Disclaimer: In order to keep things professional I won’t be naming the schools involved with iday here – if you’re interested to find out please contact me directly.
After the intense day of interviews, on the CPD day (see previous posts) we were told the outcome of our preferences over breakfast. We were called over one by one to have a chat with the ladies from Engage, who informed us of which two (or in some cases one) schools we would be visiting over the next two days.
I was fortunate enough to be asked to visit the two schools I had listed as my top two choices. It’s a very pleasant feeling to know that the schools I felt I connected with best, and that I was most interested in seeing in person and possibly working at, felt the same way about me!
Later in the afternoon we were given information from our consultants – when we would arrive at the school, what type of lesson they had asked us to teach, what else was planned for us, etc. I had two full days planned for me, so it was time to do some planning of my own.
So off I went back up to my hotel room to plan two short but engaging lessons.
On the morning of the first visit, four of us were picked up from the hotel by a nice Mercedes van driver to drop us off at one school and some other candidates at another close by.
It took us about an hour and a half to get to the school, which gave us plenty of time to discuss what we thought might happen that day and nervously compare lesson plans. Upon arriving at the school, we were greeted by the same person who conducted the interview, and shown into a conference room.
We talked a little bit about the school and the plan for the day, then it was off to the lesson. This school is a very large school – around 2000 students – but it hides it very well. The buildings are well designed, so that when students are in class it’s all very contained.
I was lead down to the science buildings, and into the somewhat small staffroom (I say small, but the teachers at this school have their own individual classrooms that they teach from and therefore store things in – here in Aus we teach in many different classrooms so we keep our resources in our staffroom). Here I meet the Head of Science, who’s class I am taking that morning. He leads me out to meet the class, and I’m off and running with my short, sharp lesson.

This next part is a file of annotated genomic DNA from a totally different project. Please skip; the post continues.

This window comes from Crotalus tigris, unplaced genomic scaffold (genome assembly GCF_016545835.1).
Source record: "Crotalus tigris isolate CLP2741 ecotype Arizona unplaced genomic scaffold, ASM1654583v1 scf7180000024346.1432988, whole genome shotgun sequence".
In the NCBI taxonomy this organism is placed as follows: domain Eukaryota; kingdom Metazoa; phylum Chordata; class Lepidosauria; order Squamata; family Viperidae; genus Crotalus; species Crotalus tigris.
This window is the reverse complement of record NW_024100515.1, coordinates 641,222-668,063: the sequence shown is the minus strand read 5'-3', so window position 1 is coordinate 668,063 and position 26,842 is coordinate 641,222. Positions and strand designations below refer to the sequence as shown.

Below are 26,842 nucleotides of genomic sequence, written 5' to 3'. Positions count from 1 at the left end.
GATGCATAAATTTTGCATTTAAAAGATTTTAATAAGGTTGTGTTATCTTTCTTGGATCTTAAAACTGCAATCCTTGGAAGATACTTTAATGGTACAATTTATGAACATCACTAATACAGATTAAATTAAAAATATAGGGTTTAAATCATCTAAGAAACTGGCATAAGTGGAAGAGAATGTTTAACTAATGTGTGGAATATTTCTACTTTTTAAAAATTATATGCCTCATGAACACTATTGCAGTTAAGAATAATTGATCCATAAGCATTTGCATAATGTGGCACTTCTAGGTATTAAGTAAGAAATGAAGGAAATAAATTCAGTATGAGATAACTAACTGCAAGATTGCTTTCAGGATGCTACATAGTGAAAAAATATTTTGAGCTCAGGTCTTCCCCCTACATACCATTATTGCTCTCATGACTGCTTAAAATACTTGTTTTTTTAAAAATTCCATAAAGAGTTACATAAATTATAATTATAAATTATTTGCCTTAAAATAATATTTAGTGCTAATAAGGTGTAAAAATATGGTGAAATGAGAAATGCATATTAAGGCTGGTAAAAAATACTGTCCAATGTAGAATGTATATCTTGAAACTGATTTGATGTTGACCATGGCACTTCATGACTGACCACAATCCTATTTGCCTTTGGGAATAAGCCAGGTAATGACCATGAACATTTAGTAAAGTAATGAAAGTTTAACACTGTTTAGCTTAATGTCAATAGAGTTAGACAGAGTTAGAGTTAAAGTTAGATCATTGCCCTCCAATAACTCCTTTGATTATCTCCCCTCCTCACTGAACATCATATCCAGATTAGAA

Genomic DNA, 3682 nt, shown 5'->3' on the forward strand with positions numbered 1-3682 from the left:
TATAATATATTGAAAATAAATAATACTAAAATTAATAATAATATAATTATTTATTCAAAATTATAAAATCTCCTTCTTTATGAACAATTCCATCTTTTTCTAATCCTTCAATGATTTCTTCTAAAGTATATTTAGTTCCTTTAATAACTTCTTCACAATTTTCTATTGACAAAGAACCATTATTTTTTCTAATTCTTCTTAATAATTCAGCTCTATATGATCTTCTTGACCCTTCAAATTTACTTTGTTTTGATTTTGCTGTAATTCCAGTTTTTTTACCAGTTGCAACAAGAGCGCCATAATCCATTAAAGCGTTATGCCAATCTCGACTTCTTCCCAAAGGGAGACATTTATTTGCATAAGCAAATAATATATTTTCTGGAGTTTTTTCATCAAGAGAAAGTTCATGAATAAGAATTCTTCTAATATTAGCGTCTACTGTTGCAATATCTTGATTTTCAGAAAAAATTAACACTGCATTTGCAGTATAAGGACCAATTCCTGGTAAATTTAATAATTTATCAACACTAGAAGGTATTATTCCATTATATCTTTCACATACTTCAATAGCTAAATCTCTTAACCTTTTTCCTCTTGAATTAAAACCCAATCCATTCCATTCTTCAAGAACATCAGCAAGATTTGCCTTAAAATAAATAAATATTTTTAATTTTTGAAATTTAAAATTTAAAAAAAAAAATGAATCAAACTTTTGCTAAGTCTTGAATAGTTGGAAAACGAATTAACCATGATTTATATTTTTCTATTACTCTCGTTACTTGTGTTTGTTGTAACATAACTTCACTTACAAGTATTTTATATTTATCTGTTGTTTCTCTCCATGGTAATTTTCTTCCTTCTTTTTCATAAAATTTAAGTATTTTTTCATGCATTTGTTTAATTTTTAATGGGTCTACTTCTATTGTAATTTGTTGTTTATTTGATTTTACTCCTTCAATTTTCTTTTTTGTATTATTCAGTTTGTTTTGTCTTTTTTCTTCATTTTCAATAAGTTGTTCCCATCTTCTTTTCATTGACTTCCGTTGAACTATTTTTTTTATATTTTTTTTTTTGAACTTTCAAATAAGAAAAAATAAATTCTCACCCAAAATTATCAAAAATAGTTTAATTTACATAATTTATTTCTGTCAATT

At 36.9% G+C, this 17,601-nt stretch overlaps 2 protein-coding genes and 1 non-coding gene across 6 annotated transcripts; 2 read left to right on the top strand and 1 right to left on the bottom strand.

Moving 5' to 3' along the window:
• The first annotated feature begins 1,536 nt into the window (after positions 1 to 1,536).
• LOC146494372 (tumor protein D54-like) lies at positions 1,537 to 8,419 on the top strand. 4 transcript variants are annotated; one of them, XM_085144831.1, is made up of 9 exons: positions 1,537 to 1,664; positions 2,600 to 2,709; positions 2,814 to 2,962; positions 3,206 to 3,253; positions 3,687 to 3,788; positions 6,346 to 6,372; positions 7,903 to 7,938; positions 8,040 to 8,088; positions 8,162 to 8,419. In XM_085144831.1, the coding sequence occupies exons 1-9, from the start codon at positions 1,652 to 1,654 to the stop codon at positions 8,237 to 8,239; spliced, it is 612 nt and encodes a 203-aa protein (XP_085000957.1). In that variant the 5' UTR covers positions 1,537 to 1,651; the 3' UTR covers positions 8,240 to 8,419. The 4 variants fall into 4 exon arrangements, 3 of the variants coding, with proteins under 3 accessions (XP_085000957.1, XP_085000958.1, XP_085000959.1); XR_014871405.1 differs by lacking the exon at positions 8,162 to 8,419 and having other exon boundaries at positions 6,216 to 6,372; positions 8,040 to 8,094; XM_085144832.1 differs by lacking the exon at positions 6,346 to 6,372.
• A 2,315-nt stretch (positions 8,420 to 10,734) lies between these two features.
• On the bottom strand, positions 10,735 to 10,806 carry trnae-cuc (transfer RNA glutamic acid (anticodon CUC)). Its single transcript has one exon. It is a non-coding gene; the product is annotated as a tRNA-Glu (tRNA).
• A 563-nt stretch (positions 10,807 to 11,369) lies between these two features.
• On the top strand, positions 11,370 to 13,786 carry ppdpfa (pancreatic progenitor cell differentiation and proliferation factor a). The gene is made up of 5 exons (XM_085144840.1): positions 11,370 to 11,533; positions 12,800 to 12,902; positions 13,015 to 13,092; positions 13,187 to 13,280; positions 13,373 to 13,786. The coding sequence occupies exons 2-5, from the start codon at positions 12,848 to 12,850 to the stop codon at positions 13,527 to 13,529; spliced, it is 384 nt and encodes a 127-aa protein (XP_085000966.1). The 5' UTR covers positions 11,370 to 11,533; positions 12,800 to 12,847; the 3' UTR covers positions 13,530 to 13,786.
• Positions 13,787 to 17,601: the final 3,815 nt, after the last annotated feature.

After the lesson I head back up to the conference room. We had another little chat, then we were taken for a tour around the school. We were shown the different faculties, what the different buildings were, the sporting facilities, etc, and encouraged to ask any and all questions along the way.
I was impressed by how well resourced the school was – not just for science, but for any subject the students may wish to do. We were told there were plans in place to start building a vocational education centre to allow for those students who did not wish to continue on an academic pathway to stay at the school for their post-16 years and complete their education in areas such as construction, hair dressing, etc. This really impressed me. It was extremely clear how much the school truly cared for the students, and how they wanted to accommodate all potential pathways to ensure each individual student had success.
After the tour, it was back to the conference room again. Here we met with a number of other staff – some of the deputies etc as well as some other international staff. We discussed things like support, behaviour management, etc, but it really felt as though they were trying to sell their school to us.
We were barely asked questions about ourselves beyond the usual ‘where are you from’ (the Irish contingent, as they were affectionately termed, had a long, fast conversation about this one!). It was a nice change of pace from the interviews on Monday.
After they left, we were served a delicious lunch, and given some time alone to compare our thoughts and experiences so far. We all had a very positive vibe about this school. Even though it was a large school, it had a definite community feel, and we all agreed we could be happy working there.
After our lunch, we were taken to the faculty staffroom (science for me of course!) and given time to chat with the staff we would potentially be working with. This was honestly a bit of a let down – most of the staff seemed uninterested in talking with us, so much of the time was spent either sitting in silence or asking very specific questions in the hopes of starting a conversation.
Eventually one member of the staff took pity on us and chatted about anything and everything. He even led us up to the prep room for science – the largest prep room I’ve ever seen! It was like two classrooms joined together, completely filled with anything you could possibly want for a science lesson. T